The company labs. If you can believe it, this area is even more destroyed today.
Looking toward the old power house, right below one of its arteries.
In case power was lost, this manual signal could direct trains on and off the taconite trestle. Turning the pole would change the color of the light on top and the shape of the metal flags.
A side view of the floatation level. I found it interesting that there were little ladders and staircases in the mill to help workers get around–this place was not as shoddy as other mills I’ve seen.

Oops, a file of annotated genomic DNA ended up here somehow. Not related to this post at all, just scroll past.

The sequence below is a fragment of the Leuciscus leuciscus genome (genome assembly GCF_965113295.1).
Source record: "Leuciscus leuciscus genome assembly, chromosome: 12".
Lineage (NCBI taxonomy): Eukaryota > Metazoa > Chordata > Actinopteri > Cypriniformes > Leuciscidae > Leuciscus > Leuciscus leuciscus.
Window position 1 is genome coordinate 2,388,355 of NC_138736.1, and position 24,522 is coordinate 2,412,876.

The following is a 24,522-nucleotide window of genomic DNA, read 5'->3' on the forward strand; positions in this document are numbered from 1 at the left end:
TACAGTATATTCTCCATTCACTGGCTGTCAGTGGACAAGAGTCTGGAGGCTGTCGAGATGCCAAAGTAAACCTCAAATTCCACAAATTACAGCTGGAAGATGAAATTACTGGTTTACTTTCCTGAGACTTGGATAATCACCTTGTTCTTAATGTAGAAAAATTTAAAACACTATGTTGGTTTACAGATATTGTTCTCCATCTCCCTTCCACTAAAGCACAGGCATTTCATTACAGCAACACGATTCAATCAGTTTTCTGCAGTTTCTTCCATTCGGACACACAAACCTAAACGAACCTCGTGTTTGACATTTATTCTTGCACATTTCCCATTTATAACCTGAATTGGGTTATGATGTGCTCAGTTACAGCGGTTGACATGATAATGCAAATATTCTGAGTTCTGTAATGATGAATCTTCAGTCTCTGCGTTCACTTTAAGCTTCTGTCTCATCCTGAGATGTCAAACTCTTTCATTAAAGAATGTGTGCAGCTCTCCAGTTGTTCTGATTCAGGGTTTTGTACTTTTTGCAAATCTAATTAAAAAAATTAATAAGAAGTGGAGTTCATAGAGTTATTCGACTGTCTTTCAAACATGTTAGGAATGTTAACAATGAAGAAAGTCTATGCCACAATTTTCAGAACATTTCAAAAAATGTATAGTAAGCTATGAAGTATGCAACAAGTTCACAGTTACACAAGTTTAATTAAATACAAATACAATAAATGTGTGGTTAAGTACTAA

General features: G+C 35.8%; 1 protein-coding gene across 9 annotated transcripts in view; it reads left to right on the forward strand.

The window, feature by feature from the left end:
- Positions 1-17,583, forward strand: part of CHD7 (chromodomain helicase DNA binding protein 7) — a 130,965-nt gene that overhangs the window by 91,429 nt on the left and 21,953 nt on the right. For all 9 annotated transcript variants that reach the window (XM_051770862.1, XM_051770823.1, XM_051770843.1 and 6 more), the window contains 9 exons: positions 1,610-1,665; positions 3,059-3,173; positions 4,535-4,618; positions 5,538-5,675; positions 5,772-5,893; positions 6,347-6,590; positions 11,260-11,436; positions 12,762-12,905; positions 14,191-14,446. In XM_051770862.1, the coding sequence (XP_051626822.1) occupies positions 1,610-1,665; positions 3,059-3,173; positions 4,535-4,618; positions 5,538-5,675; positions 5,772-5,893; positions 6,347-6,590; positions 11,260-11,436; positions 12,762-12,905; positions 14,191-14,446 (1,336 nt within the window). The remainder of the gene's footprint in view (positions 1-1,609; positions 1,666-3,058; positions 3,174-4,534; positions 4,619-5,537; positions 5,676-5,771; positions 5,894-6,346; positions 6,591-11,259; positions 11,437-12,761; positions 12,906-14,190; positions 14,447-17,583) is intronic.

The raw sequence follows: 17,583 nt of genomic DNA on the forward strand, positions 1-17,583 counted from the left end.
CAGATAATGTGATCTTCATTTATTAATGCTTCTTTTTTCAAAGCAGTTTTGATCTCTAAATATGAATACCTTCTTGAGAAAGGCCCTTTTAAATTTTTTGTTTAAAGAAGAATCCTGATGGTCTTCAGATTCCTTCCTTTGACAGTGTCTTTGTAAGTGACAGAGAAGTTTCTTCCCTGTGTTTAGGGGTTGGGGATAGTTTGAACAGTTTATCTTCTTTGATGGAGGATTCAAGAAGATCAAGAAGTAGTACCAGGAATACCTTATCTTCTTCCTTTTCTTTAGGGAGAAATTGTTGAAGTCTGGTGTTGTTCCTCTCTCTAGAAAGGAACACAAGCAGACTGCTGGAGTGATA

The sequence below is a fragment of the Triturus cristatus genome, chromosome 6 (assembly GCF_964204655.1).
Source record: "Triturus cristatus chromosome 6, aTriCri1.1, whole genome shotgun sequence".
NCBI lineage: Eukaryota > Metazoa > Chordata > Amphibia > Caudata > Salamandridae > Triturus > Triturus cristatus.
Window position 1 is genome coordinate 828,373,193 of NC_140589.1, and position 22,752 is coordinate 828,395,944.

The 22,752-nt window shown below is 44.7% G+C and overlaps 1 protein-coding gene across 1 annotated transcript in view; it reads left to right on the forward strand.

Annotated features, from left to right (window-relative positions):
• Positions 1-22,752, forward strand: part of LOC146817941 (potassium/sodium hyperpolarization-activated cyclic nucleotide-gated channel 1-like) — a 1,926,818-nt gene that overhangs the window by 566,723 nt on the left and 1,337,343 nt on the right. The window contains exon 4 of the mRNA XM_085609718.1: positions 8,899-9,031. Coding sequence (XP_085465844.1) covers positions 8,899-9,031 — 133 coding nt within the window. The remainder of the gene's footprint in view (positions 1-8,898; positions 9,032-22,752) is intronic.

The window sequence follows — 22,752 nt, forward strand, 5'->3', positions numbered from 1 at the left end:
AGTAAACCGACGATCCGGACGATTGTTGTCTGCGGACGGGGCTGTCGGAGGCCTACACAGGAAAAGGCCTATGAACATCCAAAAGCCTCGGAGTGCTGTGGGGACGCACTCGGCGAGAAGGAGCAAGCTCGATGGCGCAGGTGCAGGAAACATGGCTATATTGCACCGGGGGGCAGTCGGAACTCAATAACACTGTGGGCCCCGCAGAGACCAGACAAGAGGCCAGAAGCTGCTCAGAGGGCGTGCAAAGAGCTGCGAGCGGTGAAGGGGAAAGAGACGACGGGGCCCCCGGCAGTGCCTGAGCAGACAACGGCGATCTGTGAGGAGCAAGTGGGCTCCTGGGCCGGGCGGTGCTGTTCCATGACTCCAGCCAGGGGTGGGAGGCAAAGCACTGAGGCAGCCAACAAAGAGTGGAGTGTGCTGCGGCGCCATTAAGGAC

A classroom, perhaps from the days when the city owned the building.
Island Station, in the middle of the power house, in the middle of a thunder storm. Flapping pipe covers and sheets of ran penetrating one massive arched window and blasting through the other, as winds power through the building from the Mississippi. The sound of the thunder made every length of steel squeak under the pressure.
Looking up from the ground floor at the various levels of the sugar mill.
Chutes from a hundred machines interconnect to more machines and chutes on a dozen factory floors.
The only good shot I have of the top of Battery A, in the upper left. Though it seemed to have been disused before its neighbor it had a lot less growth on it.